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Timing Functions With Decorators – Python

  • Difficulty Level : Hard
  • Last Updated : 05 Apr, 2021

Everything in Python is an object. Functions in Python also object. Hence, like any other object they can be referenced by variables, stored in data structures like dictionary or list, passed as an argument to another function, and returned as a value from another function. In this article, we are going to see the timing function with decorators.

Decorator: A decorator is used to supercharge or modify a function. A decorator is a higher-order function that wraps another function and enhances it or changes it. 

Example :

The best way to explain what it is by coding our own decorator. Suppose, you want to print * 10 times before and after the output of some function. It would be very inconvenient to use print statements in every function again and again. We can do this efficiently with the help of a decorator.

Code:



Python3




def my_decorator(func):
    def wrapper_function(*args, **kwargs):
        print("*"*10)
        func(*args,  **kwargs)
        print("*"*10)
    return wrapper_function
  
  
def say_hello():
    print("Hello Geeks!")
  
@my_decorator
def say_bye():
    print("Bye Geeks!")
  
  
say_hello = my_decorator(say_hello)
say_hello()
say_bye()

Output:

**********
Hello Geeks!
**********
**********
Bye Geeks!
**********

Explanation :

In the above example, my_decorator is a decorator function, which accepts func, a function object as an argument. It defines a wrapper_function which calls func and executes the code that it contains as well. The my_decorator function returns this wrapper_function.

So, what happens when we write @my_decorator before defining any function? Consider the example of the say_hello function above which is not decorated by any decorator at the time of definition. We can still use our decorator for decorating its output by calling the my_decorator function and passing the say_hello function object as a parameter, which will return a wrapper_function with two print statements, calling the say_hello() function in between. If we receive this modified function in the say_hello object itself, whenever we call say_hello() we’ll get the modified output.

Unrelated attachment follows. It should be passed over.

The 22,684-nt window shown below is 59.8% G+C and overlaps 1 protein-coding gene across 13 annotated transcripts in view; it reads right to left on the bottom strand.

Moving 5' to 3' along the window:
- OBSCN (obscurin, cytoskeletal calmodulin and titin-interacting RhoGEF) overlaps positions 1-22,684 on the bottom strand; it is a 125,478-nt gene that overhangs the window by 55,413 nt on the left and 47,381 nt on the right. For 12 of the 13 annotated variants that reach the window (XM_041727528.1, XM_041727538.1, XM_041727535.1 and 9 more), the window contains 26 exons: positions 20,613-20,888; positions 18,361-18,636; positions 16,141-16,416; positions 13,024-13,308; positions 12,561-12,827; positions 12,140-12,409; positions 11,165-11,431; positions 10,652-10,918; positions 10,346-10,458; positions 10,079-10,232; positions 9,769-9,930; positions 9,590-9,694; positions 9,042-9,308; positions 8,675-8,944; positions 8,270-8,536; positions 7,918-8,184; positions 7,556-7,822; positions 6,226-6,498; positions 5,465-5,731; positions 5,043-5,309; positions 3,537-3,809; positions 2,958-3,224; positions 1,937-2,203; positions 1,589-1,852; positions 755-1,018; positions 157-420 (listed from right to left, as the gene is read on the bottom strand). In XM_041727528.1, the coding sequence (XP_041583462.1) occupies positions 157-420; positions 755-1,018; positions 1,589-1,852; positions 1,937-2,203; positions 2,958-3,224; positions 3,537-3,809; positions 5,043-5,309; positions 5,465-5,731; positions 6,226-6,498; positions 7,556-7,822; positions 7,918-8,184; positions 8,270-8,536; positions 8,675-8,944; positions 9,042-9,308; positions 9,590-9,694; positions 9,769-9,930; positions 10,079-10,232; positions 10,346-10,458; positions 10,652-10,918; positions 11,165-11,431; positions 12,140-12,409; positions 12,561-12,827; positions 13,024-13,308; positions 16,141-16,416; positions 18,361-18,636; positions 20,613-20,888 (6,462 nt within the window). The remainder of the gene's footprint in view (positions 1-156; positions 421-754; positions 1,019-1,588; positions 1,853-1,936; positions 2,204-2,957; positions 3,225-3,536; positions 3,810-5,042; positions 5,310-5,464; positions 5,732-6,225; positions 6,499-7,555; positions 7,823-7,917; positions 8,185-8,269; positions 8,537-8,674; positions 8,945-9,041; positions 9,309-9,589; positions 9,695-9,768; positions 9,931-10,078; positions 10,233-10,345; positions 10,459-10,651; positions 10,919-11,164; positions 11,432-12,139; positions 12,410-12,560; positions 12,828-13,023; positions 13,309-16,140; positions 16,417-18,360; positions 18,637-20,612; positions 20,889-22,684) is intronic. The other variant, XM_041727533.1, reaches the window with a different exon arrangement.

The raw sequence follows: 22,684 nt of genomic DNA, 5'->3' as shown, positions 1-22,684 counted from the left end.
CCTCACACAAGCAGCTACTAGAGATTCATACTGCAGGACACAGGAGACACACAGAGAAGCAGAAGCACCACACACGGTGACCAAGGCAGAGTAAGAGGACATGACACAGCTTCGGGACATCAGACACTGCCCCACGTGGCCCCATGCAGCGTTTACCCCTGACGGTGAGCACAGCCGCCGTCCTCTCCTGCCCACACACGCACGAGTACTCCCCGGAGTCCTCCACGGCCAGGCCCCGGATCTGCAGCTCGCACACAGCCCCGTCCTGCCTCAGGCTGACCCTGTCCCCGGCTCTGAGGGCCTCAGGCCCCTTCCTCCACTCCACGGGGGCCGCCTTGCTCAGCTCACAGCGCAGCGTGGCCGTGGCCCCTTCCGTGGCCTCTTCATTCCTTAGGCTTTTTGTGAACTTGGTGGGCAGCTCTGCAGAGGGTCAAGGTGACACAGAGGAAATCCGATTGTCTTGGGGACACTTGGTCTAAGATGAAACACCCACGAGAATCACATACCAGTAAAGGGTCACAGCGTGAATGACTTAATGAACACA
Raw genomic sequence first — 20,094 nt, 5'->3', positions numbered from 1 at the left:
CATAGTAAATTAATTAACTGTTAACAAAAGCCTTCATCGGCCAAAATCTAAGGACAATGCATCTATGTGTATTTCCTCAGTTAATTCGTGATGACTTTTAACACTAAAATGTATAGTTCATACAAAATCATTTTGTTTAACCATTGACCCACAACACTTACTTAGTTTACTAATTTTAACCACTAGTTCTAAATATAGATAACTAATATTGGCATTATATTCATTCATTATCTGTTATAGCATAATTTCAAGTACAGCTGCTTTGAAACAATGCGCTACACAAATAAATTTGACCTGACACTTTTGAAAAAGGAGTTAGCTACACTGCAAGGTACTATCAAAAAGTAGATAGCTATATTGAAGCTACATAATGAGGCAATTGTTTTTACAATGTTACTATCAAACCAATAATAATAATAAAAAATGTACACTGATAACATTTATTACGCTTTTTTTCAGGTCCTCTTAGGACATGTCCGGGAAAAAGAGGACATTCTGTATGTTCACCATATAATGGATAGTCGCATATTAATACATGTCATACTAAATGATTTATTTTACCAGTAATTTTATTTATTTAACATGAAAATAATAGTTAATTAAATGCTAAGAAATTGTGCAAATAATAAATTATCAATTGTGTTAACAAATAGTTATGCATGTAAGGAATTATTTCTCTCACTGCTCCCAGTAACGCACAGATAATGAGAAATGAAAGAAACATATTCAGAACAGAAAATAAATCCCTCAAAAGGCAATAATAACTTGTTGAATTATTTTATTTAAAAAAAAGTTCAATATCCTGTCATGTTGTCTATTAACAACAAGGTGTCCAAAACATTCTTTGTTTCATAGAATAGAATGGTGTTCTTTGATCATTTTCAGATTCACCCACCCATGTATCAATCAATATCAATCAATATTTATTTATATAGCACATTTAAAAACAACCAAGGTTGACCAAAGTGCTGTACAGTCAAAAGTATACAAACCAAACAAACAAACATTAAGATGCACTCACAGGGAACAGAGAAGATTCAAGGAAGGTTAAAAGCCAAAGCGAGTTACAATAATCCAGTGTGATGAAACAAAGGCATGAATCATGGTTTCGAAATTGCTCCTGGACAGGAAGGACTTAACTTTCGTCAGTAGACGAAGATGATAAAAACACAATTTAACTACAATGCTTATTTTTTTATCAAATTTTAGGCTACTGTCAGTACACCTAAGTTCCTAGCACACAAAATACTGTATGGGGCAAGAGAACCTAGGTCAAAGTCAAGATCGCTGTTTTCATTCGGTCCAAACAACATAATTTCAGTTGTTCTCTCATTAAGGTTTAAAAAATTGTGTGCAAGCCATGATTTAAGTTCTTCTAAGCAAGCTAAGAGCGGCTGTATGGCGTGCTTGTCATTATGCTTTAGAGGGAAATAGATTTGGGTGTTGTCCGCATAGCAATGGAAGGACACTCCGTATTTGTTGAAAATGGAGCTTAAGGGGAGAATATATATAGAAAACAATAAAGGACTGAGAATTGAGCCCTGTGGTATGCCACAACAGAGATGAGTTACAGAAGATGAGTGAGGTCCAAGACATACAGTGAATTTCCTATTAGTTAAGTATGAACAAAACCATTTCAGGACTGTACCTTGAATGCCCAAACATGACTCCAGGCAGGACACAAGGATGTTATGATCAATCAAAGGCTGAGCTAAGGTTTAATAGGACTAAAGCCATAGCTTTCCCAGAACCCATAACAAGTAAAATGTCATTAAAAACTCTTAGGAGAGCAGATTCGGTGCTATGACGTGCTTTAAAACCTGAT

Instead of writing this complex syntax, we can simply write @my_decorator before defining the function and leave the rest of the work for python interpreter as shown in the case of say_bye function.

Timer Function using Decorator

The timer function is one of the applications of decorators. In the below example, we have made a timer_func function that accepts a function object func. Inside the timer function, we have defined wrap_func which can take any number of arguments (*args) and any number of keyword arguments (**kwargs) passed to it. We did this to make our timer_func more flexible. 

In the body of wrap_func, we recorded the current time t1 using the time method of the time module, then we have called the function func passing the same parameters (*args, **kwargs) that were received by wrap_func and stored the returned value in the result. Now we have again recorded the current time t2 and printed the difference between the recorded times i.e. { t2 – t1 } with precision up to the 4th decimal place. This {t2 – t1} is the time passed during the execution of the function func. At last, we have returned the result value inside wrap_func function and returned this wrap_func function inside timer_func function.



We have also defined the long_time function using @timer_func decorator, so whenever we call long_time function it will be called like :

timer_func(long_time)(5)

The timer_func function when called passing long_time as a parameter returns a wrap_func function and a function object func starts pointing to the long_time function.

wrap_func(5)

Now the wrap_func will execute as explained above and the result is returned.

Python3




from time import time
  
  
def timer_func(func):
    # This function shows the execution time of 
    # the function object passed
    def wrap_func(*args, **kwargs):
        t1 = time()
        result = func(*args, **kwargs)
        t2 = time()
        print(f'Function {func.__name__!r} executed in {(t2-t1):.4f}s')
        return result
    return wrap_func
  
  
@timer_func
def long_time(n):
    for i in range(n):
        for j in range(100000):
            i*j
  
  
long_time(5)

Output:

Function 'long_time' executed in 0.0219s

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